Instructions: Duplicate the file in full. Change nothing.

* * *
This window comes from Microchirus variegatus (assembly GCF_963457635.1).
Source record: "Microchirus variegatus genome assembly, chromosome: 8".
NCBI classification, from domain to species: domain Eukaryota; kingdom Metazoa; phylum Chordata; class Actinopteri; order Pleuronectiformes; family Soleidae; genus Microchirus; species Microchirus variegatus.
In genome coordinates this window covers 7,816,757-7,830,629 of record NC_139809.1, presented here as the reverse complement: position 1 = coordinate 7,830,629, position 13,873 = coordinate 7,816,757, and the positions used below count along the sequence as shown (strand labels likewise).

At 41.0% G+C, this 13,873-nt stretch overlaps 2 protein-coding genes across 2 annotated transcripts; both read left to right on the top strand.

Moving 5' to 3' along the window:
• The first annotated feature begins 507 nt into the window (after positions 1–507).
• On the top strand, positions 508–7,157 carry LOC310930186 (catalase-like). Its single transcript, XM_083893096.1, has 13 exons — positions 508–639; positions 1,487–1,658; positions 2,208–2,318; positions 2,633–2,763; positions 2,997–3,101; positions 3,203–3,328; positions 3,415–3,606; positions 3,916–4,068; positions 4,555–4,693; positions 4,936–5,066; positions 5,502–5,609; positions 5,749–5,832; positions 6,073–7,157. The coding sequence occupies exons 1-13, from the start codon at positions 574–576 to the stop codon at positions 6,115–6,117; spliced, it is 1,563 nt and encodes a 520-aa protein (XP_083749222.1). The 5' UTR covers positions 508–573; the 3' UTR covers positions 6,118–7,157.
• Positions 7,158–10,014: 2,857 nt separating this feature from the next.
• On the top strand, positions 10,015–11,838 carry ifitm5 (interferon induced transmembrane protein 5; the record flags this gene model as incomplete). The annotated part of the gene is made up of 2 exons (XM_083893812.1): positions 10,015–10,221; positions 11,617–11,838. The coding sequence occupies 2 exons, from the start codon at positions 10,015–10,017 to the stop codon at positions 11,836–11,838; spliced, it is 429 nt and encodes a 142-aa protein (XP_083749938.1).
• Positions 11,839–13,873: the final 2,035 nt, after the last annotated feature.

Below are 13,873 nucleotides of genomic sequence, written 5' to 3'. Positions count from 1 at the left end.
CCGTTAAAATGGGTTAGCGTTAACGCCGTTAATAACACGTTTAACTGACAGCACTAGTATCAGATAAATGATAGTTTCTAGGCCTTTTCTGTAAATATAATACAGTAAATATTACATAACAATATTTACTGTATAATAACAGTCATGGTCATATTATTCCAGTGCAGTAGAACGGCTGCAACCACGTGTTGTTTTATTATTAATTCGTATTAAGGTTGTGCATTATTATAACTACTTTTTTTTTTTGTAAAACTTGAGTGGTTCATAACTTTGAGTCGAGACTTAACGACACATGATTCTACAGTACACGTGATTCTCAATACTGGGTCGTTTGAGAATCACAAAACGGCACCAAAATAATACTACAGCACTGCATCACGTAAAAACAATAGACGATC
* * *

This window comes from Microchirus variegatus (assembly GCF_963457635.1).
Source record: "Microchirus variegatus genome assembly, chromosome: 8".
NCBI classification, from domain to species: domain Eukaryota; kingdom Metazoa; phylum Chordata; class Actinopteri; order Pleuronectiformes; family Soleidae; genus Microchirus; species Microchirus variegatus.
In genome coordinates this window covers 7,816,757-7,830,629 of record NC_139809.1, presented here as the reverse complement: position 1 = coordinate 7,830,629, position 13,873 = coordinate 7,816,757, and the positions used below count along the sequence as shown (strand labels likewise).

At 41.0% G+C, this 13,873-nt stretch overlaps 2 protein-coding genes across 2 annotated transcripts; both read left to right on the top strand.

Moving 5' to 3' along the window:
• The first annotated feature begins 507 nt into the window (after positions 1–507).
• On the top strand, positions 508–7,157 carry LOC310930186 (catalase-like). Its single transcript, XM_083893096.1, has 13 exons — positions 508–639; positions 1,487–1,658; positions 2,208–2,318; positions 2,633–2,763; positions 2,997–3,101; positions 3,203–3,328; positions 3,415–3,606; positions 3,916–4,068; positions 4,555–4,693; positions 4,936–5,066; positions 5,502–5,609; positions 5,749–5,832; positions 6,073–7,157. The coding sequence occupies exons 1-13, from the start codon at positions 574–576 to the stop codon at positions 6,115–6,117; spliced, it is 1,563 nt and encodes a 520-aa protein (XP_083749222.1). The 5' UTR covers positions 508–573; the 3' UTR covers positions 6,118–7,157.
• Positions 7,158–10,014: 2,857 nt separating this feature from the next.
• On the top strand, positions 10,015–11,838 carry ifitm5 (interferon induced transmembrane protein 5; the record flags this gene model as incomplete). The annotated part of the gene is made up of 2 exons (XM_083893812.1): positions 10,015–10,221; positions 11,617–11,838. The coding sequence occupies 2 exons, from the start codon at positions 10,015–10,017 to the stop codon at positions 11,836–11,838; spliced, it is 429 nt and encodes a 142-aa protein (XP_083749938.1).
• Positions 11,839–13,873: the final 2,035 nt, after the last annotated feature.

Below are 13,873 nucleotides of genomic sequence, written 5' to 3'. Positions count from 1 at the left end.
CCGTTAAAATGGGTTAGCGTTAACGCCGTTAATAACACGTTTAACTGACAGCACTAGTATCAGATAAATGATAGTTTCTAGGCCTTTTCTGTAAATATAATACAGTAAATATTACATAACAATATTTACTGTATAATAACAGTCATGGTCATATTATTCCAGTGCAGTAGAACGGCTGCAACCACGTGTTGTTTTATTATTAATTCGTATTAAGGTTGTGCATTATTATAACTACTTTTTTTTTTTGTAAAACTTGAGTGGTTCATAACTTTGAGTCGAGACTTAACGACACATGATTCTACAGTACACGTGATTCTCAATACTGGGTCGTTTGAGAATCACAAAACGGCACCAAAATAATACTACAGCACTGCATCACGTAAAAACAATAGACGATC